The next document you need is a page from the IRS showing your employer ID number, or EIN. If you don’t have a copy of the printout from the IRS showing your EIN, you are probably still able to open an account if you can provide that number along with your articles of incorporation.
You will also need a copy of your ID (two to be safe) and something that shows you are legally allowed to open an account for the business. If you are the founder, your name should already be in the articles of incorporation. If not, you may need a document from the company showing you can act on its behalf.
Complete Your Application
Now you know what you want in an account and have the documents together, it’s time to open your account! If you are looking to sign up with an online only bank, you can fill out the application online and will have to upload, email, or fax in your documents and a copy of your ID. Yes, you read that right. Banks are one of the only places that still uses fax machines.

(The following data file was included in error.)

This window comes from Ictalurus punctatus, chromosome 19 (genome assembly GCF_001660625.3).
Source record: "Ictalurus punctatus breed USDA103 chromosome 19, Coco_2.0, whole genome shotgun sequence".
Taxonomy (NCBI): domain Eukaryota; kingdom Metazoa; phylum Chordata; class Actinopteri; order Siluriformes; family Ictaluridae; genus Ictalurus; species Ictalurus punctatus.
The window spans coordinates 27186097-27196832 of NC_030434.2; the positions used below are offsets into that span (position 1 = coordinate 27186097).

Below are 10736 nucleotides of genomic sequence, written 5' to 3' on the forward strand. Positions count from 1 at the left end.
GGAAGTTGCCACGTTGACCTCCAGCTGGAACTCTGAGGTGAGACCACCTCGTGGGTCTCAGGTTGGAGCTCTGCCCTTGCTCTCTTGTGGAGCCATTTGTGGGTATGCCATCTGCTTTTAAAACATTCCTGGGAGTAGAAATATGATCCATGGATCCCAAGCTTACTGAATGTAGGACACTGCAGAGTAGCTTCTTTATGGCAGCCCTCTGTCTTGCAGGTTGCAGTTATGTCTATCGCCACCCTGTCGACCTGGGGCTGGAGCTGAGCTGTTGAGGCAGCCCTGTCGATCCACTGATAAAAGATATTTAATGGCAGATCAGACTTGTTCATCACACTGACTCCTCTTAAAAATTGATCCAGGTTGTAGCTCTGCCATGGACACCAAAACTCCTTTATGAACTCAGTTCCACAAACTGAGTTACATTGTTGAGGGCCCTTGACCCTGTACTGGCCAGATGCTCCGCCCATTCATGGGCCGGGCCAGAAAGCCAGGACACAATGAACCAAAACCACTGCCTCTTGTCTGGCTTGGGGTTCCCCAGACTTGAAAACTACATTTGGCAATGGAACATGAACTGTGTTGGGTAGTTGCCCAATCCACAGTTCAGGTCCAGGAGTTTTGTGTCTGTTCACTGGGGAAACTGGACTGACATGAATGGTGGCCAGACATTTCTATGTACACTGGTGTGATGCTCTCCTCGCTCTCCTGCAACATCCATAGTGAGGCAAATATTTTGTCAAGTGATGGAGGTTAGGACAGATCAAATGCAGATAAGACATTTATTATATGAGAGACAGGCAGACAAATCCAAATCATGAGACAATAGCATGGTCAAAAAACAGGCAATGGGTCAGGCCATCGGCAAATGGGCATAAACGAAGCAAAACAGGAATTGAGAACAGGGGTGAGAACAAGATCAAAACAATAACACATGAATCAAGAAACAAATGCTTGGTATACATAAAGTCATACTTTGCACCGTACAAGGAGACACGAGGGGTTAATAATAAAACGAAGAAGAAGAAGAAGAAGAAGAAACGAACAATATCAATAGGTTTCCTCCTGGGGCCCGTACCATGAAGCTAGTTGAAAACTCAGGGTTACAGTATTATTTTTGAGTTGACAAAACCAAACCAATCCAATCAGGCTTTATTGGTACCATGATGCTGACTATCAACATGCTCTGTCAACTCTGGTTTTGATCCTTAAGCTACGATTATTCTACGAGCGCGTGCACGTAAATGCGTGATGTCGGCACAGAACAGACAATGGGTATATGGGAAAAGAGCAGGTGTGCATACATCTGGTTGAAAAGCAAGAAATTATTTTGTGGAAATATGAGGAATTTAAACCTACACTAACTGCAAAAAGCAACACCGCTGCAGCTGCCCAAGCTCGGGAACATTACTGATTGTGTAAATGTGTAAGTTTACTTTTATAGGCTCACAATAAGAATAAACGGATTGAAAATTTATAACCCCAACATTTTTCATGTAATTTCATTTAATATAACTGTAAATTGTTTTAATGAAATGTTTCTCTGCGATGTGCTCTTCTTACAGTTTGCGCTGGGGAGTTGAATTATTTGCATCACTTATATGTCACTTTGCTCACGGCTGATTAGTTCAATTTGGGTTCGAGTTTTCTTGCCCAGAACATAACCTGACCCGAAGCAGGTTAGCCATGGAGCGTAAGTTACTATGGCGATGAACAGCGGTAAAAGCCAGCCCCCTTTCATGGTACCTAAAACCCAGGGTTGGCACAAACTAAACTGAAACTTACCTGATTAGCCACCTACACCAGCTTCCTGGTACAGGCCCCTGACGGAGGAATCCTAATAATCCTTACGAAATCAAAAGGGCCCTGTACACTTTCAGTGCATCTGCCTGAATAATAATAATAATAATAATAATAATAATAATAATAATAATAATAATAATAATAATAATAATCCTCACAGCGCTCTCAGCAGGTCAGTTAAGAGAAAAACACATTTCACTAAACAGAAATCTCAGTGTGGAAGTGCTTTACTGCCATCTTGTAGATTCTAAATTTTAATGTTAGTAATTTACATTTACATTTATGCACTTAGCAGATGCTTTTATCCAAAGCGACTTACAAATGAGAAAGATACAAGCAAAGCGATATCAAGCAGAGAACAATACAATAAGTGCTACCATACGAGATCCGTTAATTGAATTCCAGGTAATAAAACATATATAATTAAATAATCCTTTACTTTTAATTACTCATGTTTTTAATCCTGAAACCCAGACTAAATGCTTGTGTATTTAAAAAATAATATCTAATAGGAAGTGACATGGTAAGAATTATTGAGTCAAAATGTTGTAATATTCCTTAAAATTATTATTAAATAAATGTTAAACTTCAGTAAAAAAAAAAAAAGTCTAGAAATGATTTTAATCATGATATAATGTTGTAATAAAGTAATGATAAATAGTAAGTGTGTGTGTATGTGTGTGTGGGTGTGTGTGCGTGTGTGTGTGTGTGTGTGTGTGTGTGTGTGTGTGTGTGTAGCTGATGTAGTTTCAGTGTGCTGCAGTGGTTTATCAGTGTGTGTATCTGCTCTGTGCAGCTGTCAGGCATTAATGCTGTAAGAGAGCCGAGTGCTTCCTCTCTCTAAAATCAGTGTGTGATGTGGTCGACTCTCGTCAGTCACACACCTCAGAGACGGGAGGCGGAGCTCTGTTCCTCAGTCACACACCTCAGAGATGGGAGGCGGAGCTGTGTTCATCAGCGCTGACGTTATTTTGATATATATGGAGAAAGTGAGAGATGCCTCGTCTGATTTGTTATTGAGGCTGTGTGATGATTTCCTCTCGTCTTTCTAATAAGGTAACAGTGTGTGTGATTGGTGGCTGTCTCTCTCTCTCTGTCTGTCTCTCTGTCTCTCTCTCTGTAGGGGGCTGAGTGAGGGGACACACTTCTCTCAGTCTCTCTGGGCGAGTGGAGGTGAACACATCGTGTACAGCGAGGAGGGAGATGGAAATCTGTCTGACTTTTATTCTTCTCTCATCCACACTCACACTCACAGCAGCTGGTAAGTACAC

If you want to go with a brick and mortar bank, it may be useful to setup an appointment ahead of time with a business banker. If you don’t, plan on a short wait in the lobby with free bank coffee and Dum Dums. The process of opening a new business bank account with one signer can take up to an hour, so leave plenty of time for paperwork, form entry, signature cards, and anything else required to get your account up and running.
That’s it! Now back to work keeping your business profitable. While your bank account is an important piece of the puzzle, no business is a small effort. But with the right bank account, you have one less worry to manage.
This article originally appeared on Nav.com and was re-purposed with their permission.